Question: Should the remembrance of Allah (awj) evoke fear or love?
The co-existence of fear and hope, and in some cases love, in respect to Allah (awj), should not be a source of confusion as this phenomenon permeates all relationships of love to varying degrees. However, because of its over-conspicuousness, we are blind to it. It must be noted that even as routine a matter as walking is the result of fear, hope, and love, for without hope we will not embark on walking, and without walking, we will not reach out destination, and without fear we will not exercise caution and thus will be hurt, and again will fail to reach our destination. This issue becomes all the more clear when using automobiles, electrical appliances, incendiaries, etc. for we take pleasure in using them, but if our usage is not contained and tempered by fear and caution, using them might end in our destruction.
Therefore, it is correct to say that one must fear Allah (awj), love Him, and have hope in Him all at the same time. For loving Him and having hope in Him will bring about harmony on the one hand, and will on the other hand, compel us to take action, struggle, and push forth in our endeavour to acquire the elements that will secure His satisfaction and ultimately lead to being blessed by His effusions, graces, and bounties in this world and the hereafter. His fear will evoke humility and servility; it will strengthen the spirit of obedience and preclude us from committing sins that might otherwise incur Allah’s (awj) wrath and chastisement.
This coexistence of fear and hope in this world—the world of cultivation and striving which calls for being vigilant, for guarding the fruit [of our endeavours] so that we may benefit from them in the hereafter wherein there will be no need for caution as it is not the abode for cultivation and striving but that of harvesting—for ordinary people will lead to a serenity in the hereafter which will be free of any trace of fear and anguish. Fear alone will entail despondency, spiritlessness and depression. Hope and love alone will result in being deceived by our base spirits, in boldness toward Allah (awj) and sin. Thus neither of the results of fear or hope is desirable when taken individually and without being harnessed by the other.
Fear, hope, and love are wijdani phenomena [i.e. they are experienced directly and intuitively and as such their comprehension does not rely on mental concepts or sensational experience] and thus are without need of being defined. The human being experiences fear when faced with certain issues, such as:
a. When his life, property, reputation, etc. are endangered;
b. When overwhelmed by the grandeur of something or somebody;
c. When he feels clueless regarding the outcome and repercussions of an action or his fate. Although, it must be noted that it is possible that in certain cases all these factors be present.
Likewise, the feeling of love and affection is evoked in response to certain factors, such as:
a. Finding certain attractive and beautiful aspects in the beloved such that one’s attraction to the beloved is the entailment of one’s fondness of the beauties that the beloved manifests. Traditional poets detest this love as being “in pursuit of the veneer” and thus he who nurtures this love is condemned to disrepute.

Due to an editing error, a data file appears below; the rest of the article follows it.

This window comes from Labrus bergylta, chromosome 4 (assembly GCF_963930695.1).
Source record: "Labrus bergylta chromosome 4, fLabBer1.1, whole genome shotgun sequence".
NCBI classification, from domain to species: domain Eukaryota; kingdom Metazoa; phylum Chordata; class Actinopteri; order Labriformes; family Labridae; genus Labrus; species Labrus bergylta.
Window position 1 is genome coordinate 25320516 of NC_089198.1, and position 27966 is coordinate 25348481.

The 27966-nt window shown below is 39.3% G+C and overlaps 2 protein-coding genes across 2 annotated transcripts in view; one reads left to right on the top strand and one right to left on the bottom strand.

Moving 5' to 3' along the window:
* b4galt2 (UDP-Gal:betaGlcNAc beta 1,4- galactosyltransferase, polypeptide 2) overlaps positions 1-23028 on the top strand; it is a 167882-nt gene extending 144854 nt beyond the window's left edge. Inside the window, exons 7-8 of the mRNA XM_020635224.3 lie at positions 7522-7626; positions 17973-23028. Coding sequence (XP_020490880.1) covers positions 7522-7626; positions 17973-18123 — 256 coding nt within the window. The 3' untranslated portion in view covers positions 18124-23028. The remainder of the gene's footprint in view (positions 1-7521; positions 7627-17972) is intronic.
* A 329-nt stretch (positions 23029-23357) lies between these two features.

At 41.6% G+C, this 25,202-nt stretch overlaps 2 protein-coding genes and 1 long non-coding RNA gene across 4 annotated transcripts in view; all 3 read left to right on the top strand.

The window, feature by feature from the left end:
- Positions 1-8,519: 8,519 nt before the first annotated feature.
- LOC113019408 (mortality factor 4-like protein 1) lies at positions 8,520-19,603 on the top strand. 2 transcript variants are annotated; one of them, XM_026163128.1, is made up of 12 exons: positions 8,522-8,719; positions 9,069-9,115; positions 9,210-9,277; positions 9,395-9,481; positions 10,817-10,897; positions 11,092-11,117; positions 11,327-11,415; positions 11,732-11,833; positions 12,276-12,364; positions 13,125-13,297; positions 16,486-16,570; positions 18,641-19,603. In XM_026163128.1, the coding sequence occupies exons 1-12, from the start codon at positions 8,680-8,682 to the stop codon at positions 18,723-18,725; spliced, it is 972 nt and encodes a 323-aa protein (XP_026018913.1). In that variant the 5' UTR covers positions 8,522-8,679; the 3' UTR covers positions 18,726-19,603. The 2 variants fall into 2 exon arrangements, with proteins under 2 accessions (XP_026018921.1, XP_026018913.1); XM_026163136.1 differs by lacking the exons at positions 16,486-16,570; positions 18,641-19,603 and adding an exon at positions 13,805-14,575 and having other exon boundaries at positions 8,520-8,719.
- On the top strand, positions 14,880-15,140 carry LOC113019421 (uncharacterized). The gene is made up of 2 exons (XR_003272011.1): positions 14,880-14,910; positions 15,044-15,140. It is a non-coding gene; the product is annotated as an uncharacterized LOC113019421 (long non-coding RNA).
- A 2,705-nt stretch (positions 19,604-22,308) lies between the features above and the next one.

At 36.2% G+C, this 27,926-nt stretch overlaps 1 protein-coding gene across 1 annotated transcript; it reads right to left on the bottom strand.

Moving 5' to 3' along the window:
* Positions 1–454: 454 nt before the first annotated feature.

However, this is not a universal truth. If the beauties found in the beloved are passing, ephemeral, and superficial, the poet is correct. But, if the beauties and perfections that the beloved possesses are of the nature of moral values or if those beauties and perfections are existential and real ones, the resulting love would not be merely “pursuit of the veneer” and disreputable; rather its upshot would be harmony.
b. The feeling of dependence on and need of the object of affection such that one intends to exploit that object of affection in pursuing one’s aspirations. In this type of relationship, one is attracted to the object of affection for one’s own sake and not for the object’s sake.
c. The love that swells in one’s heart as the result of feeling indebted to one’s patron. In this relationship, the lover is attracted to the beloved as the result of the bounties and benevolence he has received from the beloved and as such is beholden to the beloved.
d. The beloved seeks the love of the lover and strives to captivate him in order to minister to the lover and to succour him. It is possible that more than one of the above categories be involved in one case of love.
If we examine the matter closely, we will notice that in all our actions and reactions fear, love, and hope are combined to various degrees. Although in some cases one of these factors might be the dominant and there is not always an equal balance, their coexistence is inevitable. However, this is one of the issues that is obscure to us due to its conspicuousness.
Hope and love impel us to action both in our daily activities and in the risky tasks we undertake. Fear on the other hand restrains us so as to exercise caution, to assess the repercussions of our actions and to prepare the adequate preliminaries. Had we been only equipped with love, we would be reckless, which would have entailed our early destruction. And had fear been unrivalled, we would never undertake any action even such mundane things as drinking and eating, for there is always the risk of a drop of water or a bite of food going down the wrong pipe, causing suffocation.
Therefore, there should be no confusion as to the coexistence of fear, hope, and love regarding Allah (awj). And if there is, it is only another sign of our obliviousness to self-knowledge and our psychic states.
To explain this further: The existence of fear, hope, and love with regard to Allah (awj) in different people is proportionate to their knowledge of Allah (awj) and His Attributes of Beauty and of Majesty, their knowledge of the true religion, their past conduct, and their assurance or lack of assurance regarding their future.